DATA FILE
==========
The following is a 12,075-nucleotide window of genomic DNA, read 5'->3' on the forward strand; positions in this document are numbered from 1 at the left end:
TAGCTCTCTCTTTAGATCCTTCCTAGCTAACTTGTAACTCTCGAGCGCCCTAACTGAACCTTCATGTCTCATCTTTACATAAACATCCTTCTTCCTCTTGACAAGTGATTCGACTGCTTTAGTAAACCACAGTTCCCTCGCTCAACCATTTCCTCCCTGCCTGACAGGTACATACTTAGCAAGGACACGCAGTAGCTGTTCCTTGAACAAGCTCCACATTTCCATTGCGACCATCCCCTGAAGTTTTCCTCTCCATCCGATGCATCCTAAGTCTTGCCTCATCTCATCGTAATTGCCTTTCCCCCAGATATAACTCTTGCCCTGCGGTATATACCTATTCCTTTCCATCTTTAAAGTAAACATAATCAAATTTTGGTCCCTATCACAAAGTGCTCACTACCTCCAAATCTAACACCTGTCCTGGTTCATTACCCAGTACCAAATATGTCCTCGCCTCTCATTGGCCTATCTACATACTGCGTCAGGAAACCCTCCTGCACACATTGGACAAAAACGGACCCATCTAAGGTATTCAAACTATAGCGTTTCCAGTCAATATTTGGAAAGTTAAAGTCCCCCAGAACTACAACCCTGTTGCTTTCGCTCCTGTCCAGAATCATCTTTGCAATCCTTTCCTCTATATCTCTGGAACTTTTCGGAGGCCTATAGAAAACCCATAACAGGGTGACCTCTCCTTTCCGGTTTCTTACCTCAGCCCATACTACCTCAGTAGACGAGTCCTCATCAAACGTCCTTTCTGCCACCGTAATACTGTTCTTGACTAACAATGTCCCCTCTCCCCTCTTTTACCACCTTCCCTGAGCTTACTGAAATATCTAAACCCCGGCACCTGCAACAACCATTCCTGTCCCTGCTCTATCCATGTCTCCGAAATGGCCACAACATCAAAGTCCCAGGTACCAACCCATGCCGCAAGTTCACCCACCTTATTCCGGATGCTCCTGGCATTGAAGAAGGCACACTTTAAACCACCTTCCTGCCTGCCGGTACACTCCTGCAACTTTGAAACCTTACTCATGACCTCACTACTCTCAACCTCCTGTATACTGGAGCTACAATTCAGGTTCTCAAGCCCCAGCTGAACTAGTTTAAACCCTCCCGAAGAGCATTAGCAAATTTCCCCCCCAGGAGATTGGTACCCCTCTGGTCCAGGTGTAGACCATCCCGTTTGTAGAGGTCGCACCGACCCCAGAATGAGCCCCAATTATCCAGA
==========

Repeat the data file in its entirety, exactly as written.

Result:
The following is a 12,075-nucleotide window of genomic DNA, read 5'->3' on the forward strand; positions in this document are numbered from 1 at the left end:
TAGCTCTCTCTTTAGATCCTTCCTAGCTAACTTGTAACTCTCGAGCGCCCTAACTGAACCTTCATGTCTCATCTTTACATAAACATCCTTCTTCCTCTTGACAAGTGATTCGACTGCTTTAGTAAACCACAGTTCCCTCGCTCAACCATTTCCTCCCTGCCTGACAGGTACATACTTAGCAAGGACACGCAGTAGCTGTTCCTTGAACAAGCTCCACATTTCCATTGCGACCATCCCCTGAAGTTTTCCTCTCCATCCGATGCATCCTAAGTCTTGCCTCATCTCATCGTAATTGCCTTTCCCCCAGATATAACTCTTGCCCTGCGGTATATACCTATTCCTTTCCATCTTTAAAGTAAACATAATCAAATTTTGGTCCCTATCACAAAGTGCTCACTACCTCCAAATCTAACACCTGTCCTGGTTCATTACCCAGTACCAAATATGTCCTCGCCTCTCATTGGCCTATCTACATACTGCGTCAGGAAACCCTCCTGCACACATTGGACAAAAACGGACCCATCTAAGGTATTCAAACTATAGCGTTTCCAGTCAATATTTGGAAAGTTAAAGTCCCCCAGAACTACAACCCTGTTGCTTTCGCTCCTGTCCAGAATCATCTTTGCAATCCTTTCCTCTATATCTCTGGAACTTTTCGGAGGCCTATAGAAAACCCATAACAGGGTGACCTCTCCTTTCCGGTTTCTTACCTCAGCCCATACTACCTCAGTAGACGAGTCCTCATCAAACGTCCTTTCTGCCACCGTAATACTGTTCTTGACTAACAATGTCCCCTCTCCCCTCTTTTACCACCTTCCCTGAGCTTACTGAAATATCTAAACCCCGGCACCTGCAACAACCATTCCTGTCCCTGCTCTATCCATGTCTCCGAAATGGCCACAACATCAAAGTCCCAGGTACCAACCCATGCCGCAAGTTCACCCACCTTATTCCGGATGCTCCTGGCATTGAAGAAGGCACACTTTAAACCACCTTCCTGCCTGCCGGTACACTCCTGCAACTTTGAAACCTTACTCATGACCTCACTACTCTCAACCTCCTGTATACTGGAGCTACAATTCAGGTTCTCAAGCCCCAGCTGAACTAGTTTAAACCCTCCCGAAGAGCATTAGCAAATTTCCCCCCCAGGAGATTGGTACCCCTCTGGTCCAGGTGTAGACCATCCCGTTTGTAGAGGTCGCACCGACCCCAGAATGAGCCCCAATTATCCAGA